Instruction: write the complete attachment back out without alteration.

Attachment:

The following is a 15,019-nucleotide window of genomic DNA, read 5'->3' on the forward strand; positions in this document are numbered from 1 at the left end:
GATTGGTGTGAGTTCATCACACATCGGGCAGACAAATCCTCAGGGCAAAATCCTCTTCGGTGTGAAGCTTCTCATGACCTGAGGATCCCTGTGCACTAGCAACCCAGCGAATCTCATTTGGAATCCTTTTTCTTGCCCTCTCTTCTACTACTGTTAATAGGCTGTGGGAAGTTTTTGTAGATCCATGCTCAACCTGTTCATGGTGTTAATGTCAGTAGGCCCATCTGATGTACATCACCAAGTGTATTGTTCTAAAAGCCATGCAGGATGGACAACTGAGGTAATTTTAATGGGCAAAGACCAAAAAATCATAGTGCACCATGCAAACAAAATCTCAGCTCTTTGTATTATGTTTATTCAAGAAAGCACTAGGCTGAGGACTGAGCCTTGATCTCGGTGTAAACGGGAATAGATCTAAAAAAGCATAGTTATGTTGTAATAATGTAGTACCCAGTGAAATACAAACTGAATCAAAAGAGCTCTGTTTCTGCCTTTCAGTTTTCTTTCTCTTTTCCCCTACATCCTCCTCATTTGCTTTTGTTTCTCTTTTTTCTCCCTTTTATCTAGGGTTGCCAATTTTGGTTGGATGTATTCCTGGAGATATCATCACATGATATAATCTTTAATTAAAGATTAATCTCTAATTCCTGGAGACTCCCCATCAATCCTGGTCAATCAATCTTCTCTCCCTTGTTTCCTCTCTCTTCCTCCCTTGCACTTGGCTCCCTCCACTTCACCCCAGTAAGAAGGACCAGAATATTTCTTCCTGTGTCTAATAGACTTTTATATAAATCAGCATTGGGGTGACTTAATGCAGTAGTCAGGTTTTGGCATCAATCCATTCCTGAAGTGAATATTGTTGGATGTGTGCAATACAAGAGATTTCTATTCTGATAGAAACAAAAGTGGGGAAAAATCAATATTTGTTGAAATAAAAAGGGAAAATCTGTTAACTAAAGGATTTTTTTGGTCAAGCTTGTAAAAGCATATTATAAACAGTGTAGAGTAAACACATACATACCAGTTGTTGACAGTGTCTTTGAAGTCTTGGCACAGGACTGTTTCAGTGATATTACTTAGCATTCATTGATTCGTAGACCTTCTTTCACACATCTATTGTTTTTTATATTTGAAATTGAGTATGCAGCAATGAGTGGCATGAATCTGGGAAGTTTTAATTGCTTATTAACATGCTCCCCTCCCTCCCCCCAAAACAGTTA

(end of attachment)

The following is a 15,019-nucleotide window of genomic DNA, read 5'->3' on the forward strand; positions in this document are numbered from 1 at the left end:
GATTGGTGTGAGTTCATCACACATCGGGCAGACAAATCCTCAGGGCAAAATCCTCTTCGGTGTGAAGCTTCTCATGACCTGAGGATCCCTGTGCACTAGCAACCCAGCGAATCTCATTTGGAATCCTTTTTCTTGCCCTCTCTTCTACTACTGTTAATAGGCTGTGGGAAGTTTTTGTAGATCCATGCTCAACCTGTTCATGGTGTTAATGTCAGTAGGCCCATCTGATGTACATCACCAAGTGTATTGTTCTAAAAGCCATGCAGGATGGACAACTGAGGTAATTTTAATGGGCAAAGACCAAAAAATCATAGTGCACCATGCAAACAAAATCTCAGCTCTTTGTATTATGTTTATTCAAGAAAGCACTAGGCTGAGGACTGAGCCTTGATCTCGGTGTAAACGGGAATAGATCTAAAAAAGCATAGTTATGTTGTAATAATGTAGTACCCAGTGAAATACAAACTGAATCAAAAGAGCTCTGTTTCTGCCTTTCAGTTTTCTTTCTCTTTTCCCCTACATCCTCCTCATTTGCTTTTGTTTCTCTTTTTTCTCCCTTTTATCTAGGGTTGCCAATTTTGGTTGGATGTATTCCTGGAGATATCATCACATGATATAATCTTTAATTAAAGATTAATCTCTAATTCCTGGAGACTCCCCATCAATCCTGGTCAATCAATCTTCTCTCCCTTGTTTCCTCTCTCTTCCTCCCTTGCACTTGGCTCCCTCCACTTCACCCCAGTAAGAAGGACCAGAATATTTCTTCCTGTGTCTAATAGACTTTTATATAAATCAGCATTGGGGTGACTTAATGCAGTAGTCAGGTTTTGGCATCAATCCATTCCTGAAGTGAATATTGTTGGATGTGTGCAATACAAGAGATTTCTATTCTGATAGAAACAAAAGTGGGGAAAAATCAATATTTGTTGAAATAAAAAGGGAAAATCTGTTAACTAAAGGATTTTTTTGGTCAAGCTTGTAAAAGCATATTATAAACAGTGTAGAGTAAACACATACATACCAGTTGTTGACAGTGTCTTTGAAGTCTTGGCACAGGACTGTTTCAGTGATATTACTTAGCATTCATTGATTCGTAGACCTTCTTTCACACATCTATTGTTTTTTATATTTGAAATTGAGTATGCAGCAATGAGTGGCATGAATCTGGGAAGTTTTAATTGCTTATTAACATGCTCCCCTCCCTCCCCCCAAAACAGTTA